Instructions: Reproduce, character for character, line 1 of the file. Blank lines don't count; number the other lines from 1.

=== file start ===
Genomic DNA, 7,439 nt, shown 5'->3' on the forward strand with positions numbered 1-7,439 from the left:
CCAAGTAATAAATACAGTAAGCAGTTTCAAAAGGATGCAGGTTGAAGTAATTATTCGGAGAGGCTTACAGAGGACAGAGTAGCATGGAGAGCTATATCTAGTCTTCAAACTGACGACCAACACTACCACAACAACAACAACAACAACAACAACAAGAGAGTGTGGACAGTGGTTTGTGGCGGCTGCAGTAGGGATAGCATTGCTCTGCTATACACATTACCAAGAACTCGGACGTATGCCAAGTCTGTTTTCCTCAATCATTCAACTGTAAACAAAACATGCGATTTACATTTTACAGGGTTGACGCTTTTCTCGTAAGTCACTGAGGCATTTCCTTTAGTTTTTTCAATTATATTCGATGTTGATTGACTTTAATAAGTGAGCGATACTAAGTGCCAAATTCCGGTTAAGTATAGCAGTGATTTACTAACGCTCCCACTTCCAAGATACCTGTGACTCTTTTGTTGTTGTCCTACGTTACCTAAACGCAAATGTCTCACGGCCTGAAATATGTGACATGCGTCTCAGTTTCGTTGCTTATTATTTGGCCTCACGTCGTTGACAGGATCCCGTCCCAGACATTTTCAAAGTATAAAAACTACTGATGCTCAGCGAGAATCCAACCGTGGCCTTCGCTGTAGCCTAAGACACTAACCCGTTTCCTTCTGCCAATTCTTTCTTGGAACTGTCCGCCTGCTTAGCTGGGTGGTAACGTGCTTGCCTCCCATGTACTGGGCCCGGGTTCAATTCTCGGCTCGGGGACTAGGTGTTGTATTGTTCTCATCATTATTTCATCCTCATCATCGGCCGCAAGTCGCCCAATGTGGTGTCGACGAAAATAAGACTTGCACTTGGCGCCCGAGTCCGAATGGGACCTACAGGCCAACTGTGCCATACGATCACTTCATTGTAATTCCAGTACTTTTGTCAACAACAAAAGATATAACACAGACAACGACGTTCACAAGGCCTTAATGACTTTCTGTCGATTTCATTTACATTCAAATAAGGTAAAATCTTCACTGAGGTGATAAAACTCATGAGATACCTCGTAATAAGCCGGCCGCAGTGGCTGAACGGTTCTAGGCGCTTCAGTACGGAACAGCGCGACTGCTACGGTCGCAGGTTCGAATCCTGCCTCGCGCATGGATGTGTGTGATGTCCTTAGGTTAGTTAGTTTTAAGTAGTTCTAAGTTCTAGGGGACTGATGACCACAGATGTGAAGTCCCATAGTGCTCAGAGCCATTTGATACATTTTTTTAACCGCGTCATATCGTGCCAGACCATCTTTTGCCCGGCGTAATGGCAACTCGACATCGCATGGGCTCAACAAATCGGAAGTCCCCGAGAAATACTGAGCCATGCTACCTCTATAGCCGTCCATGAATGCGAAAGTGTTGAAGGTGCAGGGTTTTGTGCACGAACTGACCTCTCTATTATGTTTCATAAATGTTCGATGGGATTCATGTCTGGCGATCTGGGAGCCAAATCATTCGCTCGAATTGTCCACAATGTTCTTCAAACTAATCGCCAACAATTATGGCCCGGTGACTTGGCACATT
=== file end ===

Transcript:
Genomic DNA, 7,439 nt, shown 5'->3' on the forward strand with positions numbered 1-7,439 from the left: